Therefore, returning to Abraham: after years of dwelling as a squatter under the oaks of the Amorite Mamre, Abram (now named Abraham), still childless, relocated to Gerar, part of the land promised to Abraham, had flocks and servants and would have appeared as a wealthy but homeless man. Thus, apparently seeking to ally Abraham to himself (and because Sarah would have still been an attractive woman), Abimelech, king of Gerar, took whom he sincerely believed was Abraham’s sister as his wife, a marriage that would have functioned as a treaty obligating Abraham to remain in Gerar and to support Abimelech … Abimelech and Phicol, the commander of his army, would negotiate such a treaty with Abraham after the king returned Sarah.
(There are those who would teach that Sarah, late in life, must have been tremendously physically attractive to be of sexual interest to Abimelech, but those who teach such nonsense do so because they are preoccupied with sex.)
The marriage of Abraham’s sister to Abimelech would have been an alliance that hindered Abraham and his servants from making war against Abimelech, and an alliance that would have added Abraham’s wealth and strength to Abimelech’s. But the marriage was not consummated for long enough that the wombs of Abimelech’s wife and female slaves were known to have closed (Gen 20:18)—no children were being born into Abimelech’s household, and in order for it to be known that wombs had closed, months had to have passed. Therefore, there is a narrative gap between chapter 20 verse 2 and verse 3. This gap consists of most of the period between when the Lord promised “‘Sarah shall bear to you at this time next year’” (Gen 17:21) and the conception of Isaac (Gen 21:2), meaning that when the Lord healed the wombs of Abimelech’s household He also healed Sarah’s womb, for she had been of Abimelech’s household.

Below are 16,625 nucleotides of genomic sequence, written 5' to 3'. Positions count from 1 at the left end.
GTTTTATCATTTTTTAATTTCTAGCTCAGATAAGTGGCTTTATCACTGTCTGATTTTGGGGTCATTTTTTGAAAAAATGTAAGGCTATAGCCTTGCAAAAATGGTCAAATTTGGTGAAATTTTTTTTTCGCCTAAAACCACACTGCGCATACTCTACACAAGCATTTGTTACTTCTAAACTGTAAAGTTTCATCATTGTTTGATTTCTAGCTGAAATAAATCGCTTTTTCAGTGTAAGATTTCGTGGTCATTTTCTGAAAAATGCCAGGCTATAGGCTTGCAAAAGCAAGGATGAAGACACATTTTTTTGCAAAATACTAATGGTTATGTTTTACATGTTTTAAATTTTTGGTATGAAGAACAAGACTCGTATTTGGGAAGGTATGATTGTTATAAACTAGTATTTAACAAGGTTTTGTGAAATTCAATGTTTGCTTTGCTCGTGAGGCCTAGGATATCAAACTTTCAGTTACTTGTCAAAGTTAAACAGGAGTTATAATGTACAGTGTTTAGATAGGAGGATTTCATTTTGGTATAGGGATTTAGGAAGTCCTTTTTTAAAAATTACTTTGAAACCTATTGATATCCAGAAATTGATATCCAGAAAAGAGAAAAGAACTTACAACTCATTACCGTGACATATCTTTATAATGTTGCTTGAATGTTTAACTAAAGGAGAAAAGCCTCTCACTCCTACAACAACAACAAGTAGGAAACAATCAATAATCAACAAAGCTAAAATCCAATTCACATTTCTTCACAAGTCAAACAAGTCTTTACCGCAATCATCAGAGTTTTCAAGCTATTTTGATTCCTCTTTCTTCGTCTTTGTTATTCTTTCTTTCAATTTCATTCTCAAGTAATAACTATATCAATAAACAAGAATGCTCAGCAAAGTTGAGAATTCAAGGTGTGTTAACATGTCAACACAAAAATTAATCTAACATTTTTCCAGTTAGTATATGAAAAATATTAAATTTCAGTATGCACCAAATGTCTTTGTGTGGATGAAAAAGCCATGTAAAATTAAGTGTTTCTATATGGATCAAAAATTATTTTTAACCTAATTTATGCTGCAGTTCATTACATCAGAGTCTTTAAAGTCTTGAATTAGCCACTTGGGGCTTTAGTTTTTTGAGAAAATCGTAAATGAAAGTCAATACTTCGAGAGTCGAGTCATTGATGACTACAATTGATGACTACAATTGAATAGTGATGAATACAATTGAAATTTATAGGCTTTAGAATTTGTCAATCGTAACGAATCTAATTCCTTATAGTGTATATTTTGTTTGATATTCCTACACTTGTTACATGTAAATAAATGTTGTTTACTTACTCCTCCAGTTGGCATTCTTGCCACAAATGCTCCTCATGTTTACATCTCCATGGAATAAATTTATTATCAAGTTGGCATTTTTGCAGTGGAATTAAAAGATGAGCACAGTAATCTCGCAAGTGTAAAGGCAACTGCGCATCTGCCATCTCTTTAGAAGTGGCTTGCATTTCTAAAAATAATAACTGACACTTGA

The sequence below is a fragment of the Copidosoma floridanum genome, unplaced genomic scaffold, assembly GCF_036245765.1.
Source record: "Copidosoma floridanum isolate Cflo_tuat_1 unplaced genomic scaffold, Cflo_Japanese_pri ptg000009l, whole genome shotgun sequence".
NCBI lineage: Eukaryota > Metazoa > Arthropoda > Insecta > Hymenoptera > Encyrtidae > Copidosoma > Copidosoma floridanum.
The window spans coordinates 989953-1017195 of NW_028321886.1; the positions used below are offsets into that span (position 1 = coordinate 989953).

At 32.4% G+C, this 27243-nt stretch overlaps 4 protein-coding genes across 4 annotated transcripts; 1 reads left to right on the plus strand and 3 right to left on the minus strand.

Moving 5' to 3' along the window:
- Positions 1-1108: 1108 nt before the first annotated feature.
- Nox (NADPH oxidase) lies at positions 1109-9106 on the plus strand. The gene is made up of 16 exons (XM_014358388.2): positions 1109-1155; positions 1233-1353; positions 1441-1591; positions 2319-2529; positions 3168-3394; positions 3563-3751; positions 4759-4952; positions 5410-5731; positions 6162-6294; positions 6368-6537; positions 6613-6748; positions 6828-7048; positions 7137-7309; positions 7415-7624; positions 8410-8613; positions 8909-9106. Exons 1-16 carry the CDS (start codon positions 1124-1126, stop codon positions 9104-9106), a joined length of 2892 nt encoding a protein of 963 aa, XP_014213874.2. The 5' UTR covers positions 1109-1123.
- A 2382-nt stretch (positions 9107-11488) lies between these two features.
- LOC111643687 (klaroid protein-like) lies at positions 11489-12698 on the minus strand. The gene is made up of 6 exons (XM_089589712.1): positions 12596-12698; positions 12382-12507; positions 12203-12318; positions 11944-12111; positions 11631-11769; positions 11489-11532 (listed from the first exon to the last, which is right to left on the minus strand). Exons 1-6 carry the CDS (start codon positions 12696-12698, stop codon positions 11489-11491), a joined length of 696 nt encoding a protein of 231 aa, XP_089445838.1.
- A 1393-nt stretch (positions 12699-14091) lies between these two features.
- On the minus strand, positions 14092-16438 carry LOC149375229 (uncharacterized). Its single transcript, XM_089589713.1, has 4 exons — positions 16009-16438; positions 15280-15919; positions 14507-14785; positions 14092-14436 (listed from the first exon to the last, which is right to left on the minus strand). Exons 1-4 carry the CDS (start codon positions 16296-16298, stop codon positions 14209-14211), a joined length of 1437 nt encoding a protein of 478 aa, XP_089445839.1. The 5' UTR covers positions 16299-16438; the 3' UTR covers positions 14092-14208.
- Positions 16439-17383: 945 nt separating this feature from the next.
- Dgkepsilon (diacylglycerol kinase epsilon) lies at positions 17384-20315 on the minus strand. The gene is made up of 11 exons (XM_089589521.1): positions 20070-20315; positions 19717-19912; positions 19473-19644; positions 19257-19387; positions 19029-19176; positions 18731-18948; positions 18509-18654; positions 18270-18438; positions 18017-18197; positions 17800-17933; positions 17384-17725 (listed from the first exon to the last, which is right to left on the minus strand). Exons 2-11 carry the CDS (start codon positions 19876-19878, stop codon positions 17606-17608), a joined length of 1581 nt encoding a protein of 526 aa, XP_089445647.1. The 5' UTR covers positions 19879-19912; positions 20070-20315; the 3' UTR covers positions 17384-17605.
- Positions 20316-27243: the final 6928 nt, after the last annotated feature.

To endtime disciples it seems odd that the Lord would close wombs, only to open them when Sarah’s womb was opened. But again, plagues and opening wombs are enantiomorphs. So in Sarah’s womb being long closed, Abram was experiencing death of a type that comes via a plague. Liberation doesn’t come through exiting Egypt as liberation would come to the physically circumcised nation of Israel. Rather, liberation came to Abraham when liberation comes to Abimelech, the Philistine, and his household.